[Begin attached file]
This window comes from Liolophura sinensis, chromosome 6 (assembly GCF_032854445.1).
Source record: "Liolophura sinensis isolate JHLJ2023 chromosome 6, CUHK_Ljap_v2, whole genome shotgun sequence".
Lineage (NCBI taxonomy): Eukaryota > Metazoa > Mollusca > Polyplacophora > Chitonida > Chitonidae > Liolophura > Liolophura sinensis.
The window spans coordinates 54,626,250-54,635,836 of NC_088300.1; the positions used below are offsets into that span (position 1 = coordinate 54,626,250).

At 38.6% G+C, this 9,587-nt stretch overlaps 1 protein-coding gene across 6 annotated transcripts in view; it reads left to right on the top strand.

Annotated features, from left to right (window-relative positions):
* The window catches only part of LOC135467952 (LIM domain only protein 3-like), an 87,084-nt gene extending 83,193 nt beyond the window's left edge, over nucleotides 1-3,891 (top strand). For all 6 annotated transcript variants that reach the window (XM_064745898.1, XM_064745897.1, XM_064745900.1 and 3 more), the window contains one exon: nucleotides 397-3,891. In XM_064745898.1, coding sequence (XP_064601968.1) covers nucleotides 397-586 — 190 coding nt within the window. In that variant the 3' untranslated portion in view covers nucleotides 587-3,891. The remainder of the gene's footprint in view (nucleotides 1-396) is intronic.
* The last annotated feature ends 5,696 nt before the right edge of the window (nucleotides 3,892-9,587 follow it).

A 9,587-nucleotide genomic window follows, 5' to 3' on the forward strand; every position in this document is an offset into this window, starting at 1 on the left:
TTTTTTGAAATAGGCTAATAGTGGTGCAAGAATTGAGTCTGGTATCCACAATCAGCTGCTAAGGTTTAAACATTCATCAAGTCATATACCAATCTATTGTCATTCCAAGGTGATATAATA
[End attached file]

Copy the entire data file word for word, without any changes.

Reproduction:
This window comes from Liolophura sinensis, chromosome 6 (assembly GCF_032854445.1).
Source record: "Liolophura sinensis isolate JHLJ2023 chromosome 6, CUHK_Ljap_v2, whole genome shotgun sequence".
Lineage (NCBI taxonomy): Eukaryota > Metazoa > Mollusca > Polyplacophora > Chitonida > Chitonidae > Liolophura > Liolophura sinensis.
The window spans coordinates 54,626,250-54,635,836 of NC_088300.1; the positions used below are offsets into that span (position 1 = coordinate 54,626,250).

At 38.6% G+C, this 9,587-nt stretch overlaps 1 protein-coding gene across 6 annotated transcripts in view; it reads left to right on the top strand.

Annotated features, from left to right (window-relative positions):
* The window catches only part of LOC135467952 (LIM domain only protein 3-like), an 87,084-nt gene extending 83,193 nt beyond the window's left edge, over nucleotides 1-3,891 (top strand). For all 6 annotated transcript variants that reach the window (XM_064745898.1, XM_064745897.1, XM_064745900.1 and 3 more), the window contains one exon: nucleotides 397-3,891. In XM_064745898.1, coding sequence (XP_064601968.1) covers nucleotides 397-586 — 190 coding nt within the window. In that variant the 3' untranslated portion in view covers nucleotides 587-3,891. The remainder of the gene's footprint in view (nucleotides 1-396) is intronic.
* The last annotated feature ends 5,696 nt before the right edge of the window (nucleotides 3,892-9,587 follow it).

A 9,587-nucleotide genomic window follows, 5' to 3' on the forward strand; every position in this document is an offset into this window, starting at 1 on the left:
TTTTTTGAAATAGGCTAATAGTGGTGCAAGAATTGAGTCTGGTATCCACAATCAGCTGCTAAGGTTTAAACATTCATCAAGTCATATACCAATCTATTGTCATTCCAAGGTGATATAATA